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The Islamic State wants you to scapegoat Muslims, warns Australian prime minister

By Ishaan Tharoor | The Washington Post | Published: January 19, 2016

WASHINGTON — On his first visit to the United States as Australia's head of government, Prime Minister Malcolm Turnbull had meetings with President Barack Obama and Defense Secretary Ashton Carter where, among other issues, he discussed the threat of the Islamic State. Turnbull arrived in the United States following a tour of Iraq, Afghanistan and the United Arab Emirates.

The prime minister addressed the challenge of combating the Islamic State, also known as ISIL, and underscored the need for political solutions in Syria and Iraq. He also gestured to the prevailing polarized conversations in the West surrounding Muslim refugees and migrants.

"We shouldn't be so delicate as to say ISIL has got nothing to do with Islam, but equally we shouldn't tag all Muslims or Islam itself as responsible for a tiny minority of criminals," Turnbull said, using an acronym for the jihadist group that still holds territory in Iraq and Syria and whose proxies have been able to strike at civilian targets as far afield as Paris and Jakarta.

In recent months, some European and American politicians have raised the threat of the Islamic State as justification for curbing Muslim migration. Others have ascribed the violence to Islam writ large.

Such rhetoric, Turbull suggested, is not helpful and could lead to further radicalization.

"This is exactly what ISIL wants us to do because it plays into their narrative of alienation," he said. "It enables them to say to a young Muslim, 'Look, they hate you, they don't want you, you've got no future here, you're not really an American or an Australian or a Briton.' "

Turnbull also stressed that it's important not to "amplify" the Islamic State's message by depicting the militants as an existential threat.

"You'll see some very extravagant language about ISIL, suggesting that it's the greatest threat since the Second World War, and that's just not right," he said. But he added that there needs to be a more robust effort to counteract the jihadists' sophisticated messaging and social media strategy, ideally involving local Muslim voices rather than foreign governments.

"The government's Twitter account is hardly likely to do the job," he said.

Turnbull came to power in September after winning a leadership battle within Australia's ruling Liberal Party, ousting Prime Minister Tony Abbott. The Liberals are a conservative, center-right party.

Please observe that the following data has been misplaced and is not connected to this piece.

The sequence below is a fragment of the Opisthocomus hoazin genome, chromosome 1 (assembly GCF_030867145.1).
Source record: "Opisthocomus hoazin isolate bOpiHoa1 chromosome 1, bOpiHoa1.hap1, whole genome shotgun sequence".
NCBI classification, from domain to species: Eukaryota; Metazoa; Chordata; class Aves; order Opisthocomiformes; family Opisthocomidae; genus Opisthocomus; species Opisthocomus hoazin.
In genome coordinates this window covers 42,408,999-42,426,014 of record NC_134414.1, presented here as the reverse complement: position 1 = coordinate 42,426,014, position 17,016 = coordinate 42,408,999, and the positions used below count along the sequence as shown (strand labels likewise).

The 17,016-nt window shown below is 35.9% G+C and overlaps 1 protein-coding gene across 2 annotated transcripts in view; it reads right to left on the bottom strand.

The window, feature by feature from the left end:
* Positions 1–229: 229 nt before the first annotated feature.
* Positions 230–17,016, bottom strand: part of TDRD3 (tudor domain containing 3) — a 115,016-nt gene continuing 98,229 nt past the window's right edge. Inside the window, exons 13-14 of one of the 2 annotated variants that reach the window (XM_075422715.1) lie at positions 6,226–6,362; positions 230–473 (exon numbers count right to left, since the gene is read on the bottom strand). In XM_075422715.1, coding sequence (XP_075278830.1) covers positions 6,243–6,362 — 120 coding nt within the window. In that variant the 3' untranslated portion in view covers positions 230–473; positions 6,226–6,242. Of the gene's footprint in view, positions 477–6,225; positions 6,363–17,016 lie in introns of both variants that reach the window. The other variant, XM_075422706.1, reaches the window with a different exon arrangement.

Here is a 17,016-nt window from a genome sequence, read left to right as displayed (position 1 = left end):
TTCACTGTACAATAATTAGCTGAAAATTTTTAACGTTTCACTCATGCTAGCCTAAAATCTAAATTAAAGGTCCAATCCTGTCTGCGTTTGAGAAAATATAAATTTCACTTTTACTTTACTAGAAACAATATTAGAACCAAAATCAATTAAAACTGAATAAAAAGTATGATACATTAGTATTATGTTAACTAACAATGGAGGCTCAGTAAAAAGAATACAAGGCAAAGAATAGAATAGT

Australia is part of the U.S.-led coalition fighting the Islamic State in Syria and Iraq. Hundreds of Australian military personnel are stationed in the latter.

Turnbull called on all international and regional actors involved in the conflicts in the region to exercise a "creative pragmatism" to a find a peaceful solution in Syria – even one that could lead to the preservation of the embattled regime of Syrian President Bashar Assad.

"These negotiations have to be very pragmatic, very open-minded," he said. "There are too many people homeless, too many people dying, too many people displaced for us not to look at every possible situation."

Australia will take in about 12,000 Syrian refugees over the next few years. Many of them will represent "oppressed minorities," including Christians.

"That is not a  sectarian decision," Turbull cautioned. "The melancholic reality is that the outcome of the conflict is not going to be very promising for Christian communities," which, he said, "were very likely to get squeezed out" following the collapse of secular regimes.

At a speech Monday at the Center for Strategic and International Studies, Turnbull spoke of the challenge posed by a rising China and his country's role in balancing Asia's budding rivalries. He also praised the United States' history of guaranteeing security in the Asia-Pacific, a legacy that has in part enabled the economic success of many countries in the region.

"War writes its own headlines, and Americans must feel they have been at war for a very long time," he said. "But the big story – possibly the biggest story of modern times – is that the U.S.-anchored rules-based order has delivered the greatest run of peace and prosperity this planet has ever known."
 

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